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Five key areas that the Celtic board escaped scrutiny on at the AGM

With time limited and a once a year chance to ask the burning questions the Q and A at the Celtic AGM is something of a lottery.

About 75 minutes was allocated yesterday with the set up designed to ensure that the odds are stacked in favour of those on the podium who are generally being criticised, something that they aren’t accustomed to.

With Peter Lawwell now chairing the AGM voices of dissent are more unwelcome than ever.

Most of the questions yesterday were directed to Michael Nicholson, Brendan Rodgers got involved a few times with Chris McKay (Chief Financial Officer) and Chris Duffy (Company Secretary and Head of Legal) called in with that duo every bit as dull as their job titles would indicate.

The opening question was good, highlighting why it isn’t healthy to bring back a CEO as company Chairman, neither is it wise to allow a CEO to stay on beyond eight years but that has allowed Lawwell to micro-manage every area of Celtic with independent thinking not encouraged.

It was flanneled away, apparently Lawwell’s experience is priceless, such as in disastrous transfer dealings and consistently failing against smaller sized clubs in Europe.

I got through to ask the Chairman about his smug reply in 2019 that he hadn’t even read the Five Way Agreement of 2012. Once again he excelled himself, not just confirming that he hadn’t read it but stating that he’d never read it! He isn’t good at anger management which might be something for another shareholder to challenge.

Over to Nicholson and he really is starting to morph into his mentor. When I asked how many candidates he had interviewed for the post of Head of First Team Scouting and Recruitment and what outstanding qualities the son of the former CEO possessed he gave me a Hampden Showers reply.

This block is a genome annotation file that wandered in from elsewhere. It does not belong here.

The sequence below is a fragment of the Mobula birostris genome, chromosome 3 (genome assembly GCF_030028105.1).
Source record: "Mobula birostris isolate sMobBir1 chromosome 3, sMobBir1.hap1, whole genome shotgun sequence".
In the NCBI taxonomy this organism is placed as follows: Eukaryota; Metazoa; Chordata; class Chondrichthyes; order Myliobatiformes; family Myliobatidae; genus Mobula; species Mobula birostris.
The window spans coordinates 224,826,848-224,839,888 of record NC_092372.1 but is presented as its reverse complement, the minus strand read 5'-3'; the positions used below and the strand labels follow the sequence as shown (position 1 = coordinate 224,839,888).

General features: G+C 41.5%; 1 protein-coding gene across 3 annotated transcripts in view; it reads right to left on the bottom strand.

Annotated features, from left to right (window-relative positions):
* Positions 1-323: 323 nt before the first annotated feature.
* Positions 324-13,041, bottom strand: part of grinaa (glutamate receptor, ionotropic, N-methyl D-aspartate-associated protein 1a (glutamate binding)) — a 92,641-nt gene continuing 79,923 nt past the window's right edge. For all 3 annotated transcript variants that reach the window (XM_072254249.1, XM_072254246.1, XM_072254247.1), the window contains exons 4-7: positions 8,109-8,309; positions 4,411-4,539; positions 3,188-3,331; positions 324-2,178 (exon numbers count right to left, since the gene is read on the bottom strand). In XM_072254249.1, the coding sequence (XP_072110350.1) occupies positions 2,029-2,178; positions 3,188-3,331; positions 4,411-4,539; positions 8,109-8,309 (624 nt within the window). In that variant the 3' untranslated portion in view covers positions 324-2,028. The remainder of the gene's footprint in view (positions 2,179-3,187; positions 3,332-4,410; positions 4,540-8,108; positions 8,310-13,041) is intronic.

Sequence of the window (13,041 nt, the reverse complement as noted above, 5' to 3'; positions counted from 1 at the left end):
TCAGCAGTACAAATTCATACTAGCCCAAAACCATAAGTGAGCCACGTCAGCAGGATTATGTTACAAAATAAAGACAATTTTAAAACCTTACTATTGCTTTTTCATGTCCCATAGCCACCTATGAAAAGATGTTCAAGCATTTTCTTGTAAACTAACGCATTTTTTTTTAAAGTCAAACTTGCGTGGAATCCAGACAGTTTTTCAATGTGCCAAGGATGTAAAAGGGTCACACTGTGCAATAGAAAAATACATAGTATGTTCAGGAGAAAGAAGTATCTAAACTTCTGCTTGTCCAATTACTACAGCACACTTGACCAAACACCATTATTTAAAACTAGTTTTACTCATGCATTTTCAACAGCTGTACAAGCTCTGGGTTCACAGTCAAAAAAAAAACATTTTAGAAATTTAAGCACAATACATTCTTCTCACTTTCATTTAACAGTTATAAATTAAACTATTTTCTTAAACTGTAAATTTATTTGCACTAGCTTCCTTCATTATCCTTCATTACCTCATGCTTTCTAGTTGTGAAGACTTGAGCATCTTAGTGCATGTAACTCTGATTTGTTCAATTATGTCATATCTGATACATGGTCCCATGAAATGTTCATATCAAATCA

It seems that Lawwell Mini was appointed by Ange Postecoglou! No-one else was interviewed with a manager 10 months into the job making a critical appointment in a role that was always going to outlast his own. Quite a dereliction of duty, straight from the play book of his mentor.

Pressing further on recruitment Brendan Rodgers was brought in to justify the failings of Lawwell Mini.

I wanted to know who sets out the demands on the so-called strategy. Did Nicholson set the targets for the summer transfer window, did Lawwell decide that seven projects were required or had Rodgers requested players miles short of Champions League level to be developed.

The manager is standing very close to Mark Lawwell, hopefully the Head of Recruitment can surprise us all and deliver two ready made first team players rather than handing five year contracts to top prospects in the Korean Second Division.

As a bonus the Jota mystery was solved. His transfer was announced around 9pm on July 3 but according to Chris McKay it was concluded late on June 30 and included in last year’s accounts. How strange boosting turnover by around 15% in the final minutes of the financial year.

Five issues that we’ll just have to wait and wonder over.


Sitting on the podium was an employee who was physically attacked while doing his job, alongside him were the men of silence, Nicholson and Lawwell.

Alonso is an incredibly enthusiastic character, he loves his job, he loves his employer and above all the players he works with and the Celtic support.